As far as the activism — to live is, for me, to be engaged with the world around me. While I go away to write, tuning out everything, the inspiration for all that I do comes from that world and I am deeply, insanely, completely open to that world. I let it into my head and my heart in every way I can; it stands to reason then that I cannot help but want to assist that world along in whatever way I can, to nudge people this way or that, whether it is through writing or marching or simply having a conversation.
TM: On Sal Mal Lane was initially conceived as a magazine assignment. Though that didn’t ultimately work out, how did you begin to think about the novel as a result?
RF: The novel is much better and it accomplishes what that article never could have done: it brings people, characters into the light and it asks people to live with them for a while, to feel as they might have felt, to walk down that street with them, to be shattered and repaired the way they were. The magazine assignment would have been just another piece people read and forgot, too linear and simplified to ever convey the complexity of a time and place, or to allow a reader to look around them, wherever they are, and see that it is possible to end a war, that there is hope, that reconciliation and peace are possible and within grasp.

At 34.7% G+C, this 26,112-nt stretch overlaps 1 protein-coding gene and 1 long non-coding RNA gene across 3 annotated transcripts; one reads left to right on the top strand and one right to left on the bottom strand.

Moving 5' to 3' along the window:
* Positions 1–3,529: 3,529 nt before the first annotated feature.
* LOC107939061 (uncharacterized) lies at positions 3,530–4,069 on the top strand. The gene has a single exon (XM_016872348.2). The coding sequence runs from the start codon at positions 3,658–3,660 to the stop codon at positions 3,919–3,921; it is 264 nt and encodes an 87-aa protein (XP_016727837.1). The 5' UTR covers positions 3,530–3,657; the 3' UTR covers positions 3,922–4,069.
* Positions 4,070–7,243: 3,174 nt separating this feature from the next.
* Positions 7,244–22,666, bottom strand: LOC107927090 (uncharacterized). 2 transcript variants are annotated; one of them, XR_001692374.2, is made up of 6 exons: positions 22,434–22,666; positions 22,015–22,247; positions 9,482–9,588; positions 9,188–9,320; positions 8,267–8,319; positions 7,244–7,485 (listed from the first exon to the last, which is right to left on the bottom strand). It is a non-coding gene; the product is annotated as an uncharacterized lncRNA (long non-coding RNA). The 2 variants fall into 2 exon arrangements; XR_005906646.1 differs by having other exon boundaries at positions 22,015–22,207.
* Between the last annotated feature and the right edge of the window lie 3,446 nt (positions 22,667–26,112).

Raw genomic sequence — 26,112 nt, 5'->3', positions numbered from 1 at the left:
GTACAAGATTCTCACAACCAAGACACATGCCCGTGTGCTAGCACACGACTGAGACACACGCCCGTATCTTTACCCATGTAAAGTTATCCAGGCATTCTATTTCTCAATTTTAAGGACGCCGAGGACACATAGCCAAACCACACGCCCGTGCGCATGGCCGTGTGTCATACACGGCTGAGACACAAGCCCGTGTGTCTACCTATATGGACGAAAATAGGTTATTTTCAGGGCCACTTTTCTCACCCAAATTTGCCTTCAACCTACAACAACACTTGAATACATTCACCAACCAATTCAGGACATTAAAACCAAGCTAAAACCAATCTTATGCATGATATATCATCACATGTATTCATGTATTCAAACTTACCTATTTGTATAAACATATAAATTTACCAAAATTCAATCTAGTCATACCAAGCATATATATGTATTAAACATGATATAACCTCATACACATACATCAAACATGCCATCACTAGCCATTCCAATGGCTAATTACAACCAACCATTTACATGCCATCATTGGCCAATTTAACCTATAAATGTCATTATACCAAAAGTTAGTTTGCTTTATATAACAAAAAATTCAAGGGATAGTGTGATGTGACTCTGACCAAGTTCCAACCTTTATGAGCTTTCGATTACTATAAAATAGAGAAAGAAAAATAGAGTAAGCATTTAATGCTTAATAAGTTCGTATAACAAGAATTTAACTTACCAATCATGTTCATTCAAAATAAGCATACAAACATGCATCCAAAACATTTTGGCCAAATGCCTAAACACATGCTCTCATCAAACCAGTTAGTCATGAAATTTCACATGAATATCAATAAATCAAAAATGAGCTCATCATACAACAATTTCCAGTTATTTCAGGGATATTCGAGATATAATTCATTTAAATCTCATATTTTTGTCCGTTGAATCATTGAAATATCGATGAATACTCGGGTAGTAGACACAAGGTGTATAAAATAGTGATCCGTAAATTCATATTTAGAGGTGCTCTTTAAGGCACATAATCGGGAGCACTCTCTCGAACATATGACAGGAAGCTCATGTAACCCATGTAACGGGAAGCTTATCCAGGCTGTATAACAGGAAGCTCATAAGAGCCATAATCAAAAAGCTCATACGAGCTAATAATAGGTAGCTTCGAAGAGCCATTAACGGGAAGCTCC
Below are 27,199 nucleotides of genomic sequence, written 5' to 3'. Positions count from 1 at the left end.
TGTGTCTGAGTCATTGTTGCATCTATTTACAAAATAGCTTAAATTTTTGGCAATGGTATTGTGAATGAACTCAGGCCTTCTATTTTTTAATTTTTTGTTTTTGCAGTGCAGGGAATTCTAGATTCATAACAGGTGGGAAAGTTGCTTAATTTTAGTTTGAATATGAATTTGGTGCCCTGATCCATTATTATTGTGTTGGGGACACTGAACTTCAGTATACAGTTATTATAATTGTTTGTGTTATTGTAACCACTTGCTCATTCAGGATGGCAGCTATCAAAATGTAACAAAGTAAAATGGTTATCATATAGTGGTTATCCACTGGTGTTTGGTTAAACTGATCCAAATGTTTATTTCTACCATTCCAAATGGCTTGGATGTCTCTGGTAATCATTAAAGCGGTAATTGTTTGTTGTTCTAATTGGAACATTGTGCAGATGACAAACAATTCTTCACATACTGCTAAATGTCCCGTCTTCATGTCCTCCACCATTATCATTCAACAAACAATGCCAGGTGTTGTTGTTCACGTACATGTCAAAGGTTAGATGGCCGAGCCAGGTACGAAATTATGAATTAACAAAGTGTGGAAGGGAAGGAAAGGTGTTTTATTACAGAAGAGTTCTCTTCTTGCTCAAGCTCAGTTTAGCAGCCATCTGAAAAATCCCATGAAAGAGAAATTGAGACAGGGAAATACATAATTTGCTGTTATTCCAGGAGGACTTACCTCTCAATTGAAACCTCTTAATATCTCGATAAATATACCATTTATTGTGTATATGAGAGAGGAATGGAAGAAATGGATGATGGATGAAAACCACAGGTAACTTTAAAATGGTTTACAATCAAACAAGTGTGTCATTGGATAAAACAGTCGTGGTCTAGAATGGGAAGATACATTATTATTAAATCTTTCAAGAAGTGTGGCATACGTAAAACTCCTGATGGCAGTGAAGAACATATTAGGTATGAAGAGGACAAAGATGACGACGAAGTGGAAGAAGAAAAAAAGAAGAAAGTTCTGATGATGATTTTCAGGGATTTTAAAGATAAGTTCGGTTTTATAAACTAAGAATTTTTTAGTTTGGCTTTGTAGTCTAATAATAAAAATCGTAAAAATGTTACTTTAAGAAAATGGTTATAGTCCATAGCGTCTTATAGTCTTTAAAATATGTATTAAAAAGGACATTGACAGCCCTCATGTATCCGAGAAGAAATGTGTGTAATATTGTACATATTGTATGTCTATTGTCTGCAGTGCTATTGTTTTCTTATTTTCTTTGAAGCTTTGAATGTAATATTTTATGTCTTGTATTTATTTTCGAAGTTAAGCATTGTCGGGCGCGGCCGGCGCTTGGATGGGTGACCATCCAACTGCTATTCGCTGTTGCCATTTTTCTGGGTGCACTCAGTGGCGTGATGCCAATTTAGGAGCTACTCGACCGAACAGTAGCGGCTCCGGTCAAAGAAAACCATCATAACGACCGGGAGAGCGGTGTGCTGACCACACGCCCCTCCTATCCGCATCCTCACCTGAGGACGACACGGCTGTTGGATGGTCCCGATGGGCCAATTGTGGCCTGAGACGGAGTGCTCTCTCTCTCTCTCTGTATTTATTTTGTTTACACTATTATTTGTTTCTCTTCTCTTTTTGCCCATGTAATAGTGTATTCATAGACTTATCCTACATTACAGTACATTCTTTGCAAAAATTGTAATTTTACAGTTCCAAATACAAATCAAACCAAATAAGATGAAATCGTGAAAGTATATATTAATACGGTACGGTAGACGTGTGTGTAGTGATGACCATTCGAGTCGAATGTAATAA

TM: You were born in Colombo and experienced the early years of the civil war. Was writing about your childhood memories/experiences of it always something you wanted to do?